Consumers saw their incomes rise in August -- and ran right out and spent most of it.
According to the Bureau of Economic Analysis, personal incomes rose by 0.4% last month to $57.2 billion. At the same time, personal consumption expenditures (PCE) increased 0.3% to $34.5 billion.
The incomes increase came as private wages and salaries rose $28.5 billion, with goods-producing industries' payrolls up $7.9 billion, highlighted by an jump of $6.4 billion in manufacturing payrolls. Services-producing industries' payrolls increased $20.5 billion, while government wages and salaries were up $2.0 billion in August. Government wages would have been $7.3 billion higher were it not for the impact of furloughs that affected several federal agencies.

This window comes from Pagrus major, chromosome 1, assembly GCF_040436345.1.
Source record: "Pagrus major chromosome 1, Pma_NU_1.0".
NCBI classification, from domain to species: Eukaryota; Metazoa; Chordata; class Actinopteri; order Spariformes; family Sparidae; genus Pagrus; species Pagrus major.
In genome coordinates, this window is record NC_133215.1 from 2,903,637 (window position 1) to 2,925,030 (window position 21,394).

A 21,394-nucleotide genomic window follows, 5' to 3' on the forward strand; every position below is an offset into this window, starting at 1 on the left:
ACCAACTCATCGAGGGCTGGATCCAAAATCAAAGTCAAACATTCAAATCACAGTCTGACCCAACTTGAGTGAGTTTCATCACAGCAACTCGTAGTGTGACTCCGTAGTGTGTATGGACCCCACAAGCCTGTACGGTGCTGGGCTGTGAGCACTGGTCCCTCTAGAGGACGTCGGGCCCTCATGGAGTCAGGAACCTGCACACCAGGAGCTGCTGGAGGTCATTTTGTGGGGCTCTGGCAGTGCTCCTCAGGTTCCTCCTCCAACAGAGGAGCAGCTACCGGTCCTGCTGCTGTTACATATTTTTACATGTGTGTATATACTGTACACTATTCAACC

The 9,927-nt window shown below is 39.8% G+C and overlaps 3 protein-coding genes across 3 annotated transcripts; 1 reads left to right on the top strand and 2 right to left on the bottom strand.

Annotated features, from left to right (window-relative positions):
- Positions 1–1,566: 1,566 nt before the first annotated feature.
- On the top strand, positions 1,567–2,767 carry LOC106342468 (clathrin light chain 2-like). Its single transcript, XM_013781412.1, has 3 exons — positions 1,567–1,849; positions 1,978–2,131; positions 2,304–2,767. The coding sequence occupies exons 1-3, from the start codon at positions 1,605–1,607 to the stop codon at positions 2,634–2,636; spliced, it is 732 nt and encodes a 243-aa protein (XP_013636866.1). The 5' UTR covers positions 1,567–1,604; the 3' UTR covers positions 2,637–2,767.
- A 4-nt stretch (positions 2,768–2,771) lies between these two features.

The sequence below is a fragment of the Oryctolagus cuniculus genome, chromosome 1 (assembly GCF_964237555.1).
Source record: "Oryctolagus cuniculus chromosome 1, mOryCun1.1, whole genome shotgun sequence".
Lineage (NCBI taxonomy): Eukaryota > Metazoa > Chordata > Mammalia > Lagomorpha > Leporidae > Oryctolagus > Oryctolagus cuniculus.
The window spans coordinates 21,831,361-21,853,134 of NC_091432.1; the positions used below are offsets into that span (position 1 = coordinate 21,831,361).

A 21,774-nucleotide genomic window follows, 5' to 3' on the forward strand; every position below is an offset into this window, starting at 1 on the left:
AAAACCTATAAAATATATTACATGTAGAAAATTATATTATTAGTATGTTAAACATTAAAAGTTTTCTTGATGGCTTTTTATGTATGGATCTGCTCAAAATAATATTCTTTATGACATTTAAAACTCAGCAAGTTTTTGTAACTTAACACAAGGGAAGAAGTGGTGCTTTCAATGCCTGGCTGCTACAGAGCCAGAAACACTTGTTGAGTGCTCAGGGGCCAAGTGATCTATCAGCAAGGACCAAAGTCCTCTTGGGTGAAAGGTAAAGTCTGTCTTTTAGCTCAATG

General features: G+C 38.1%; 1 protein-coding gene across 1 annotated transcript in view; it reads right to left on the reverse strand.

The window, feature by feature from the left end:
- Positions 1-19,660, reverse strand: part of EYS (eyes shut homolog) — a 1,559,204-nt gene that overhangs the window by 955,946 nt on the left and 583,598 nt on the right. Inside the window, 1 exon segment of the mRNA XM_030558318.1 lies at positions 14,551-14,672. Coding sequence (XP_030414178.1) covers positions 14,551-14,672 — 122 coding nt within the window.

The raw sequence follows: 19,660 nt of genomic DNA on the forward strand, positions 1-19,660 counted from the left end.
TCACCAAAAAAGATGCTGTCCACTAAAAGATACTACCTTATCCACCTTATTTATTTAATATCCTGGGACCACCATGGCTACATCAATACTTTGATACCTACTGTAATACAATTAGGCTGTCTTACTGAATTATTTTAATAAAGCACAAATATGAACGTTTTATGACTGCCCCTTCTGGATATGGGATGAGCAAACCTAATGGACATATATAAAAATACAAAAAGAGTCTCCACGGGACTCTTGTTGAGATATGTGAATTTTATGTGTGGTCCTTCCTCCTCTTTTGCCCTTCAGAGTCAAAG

Personal outlays, which include PCE, personal interest payments and personal current transfer payments, increased $38.4 billion in August, compared with an increase of $22.2 billion in July. PCE made up the bulk of that, totaling $34.5 billion, compared with an increase of $18.3 billion the previous month.
Even with the increase in spending, consumers managed to sock a little away. Personal saving -- disposable personal income less personal outlays -- was $580.7 billion in August, compared with $562.8 billion in July. The personal saving rate -- personal saving as a percentage of disposable personal income -- was 4.6% in August, up 0.1% from July.
The full incomes and spending report is available on the Commerce Department website.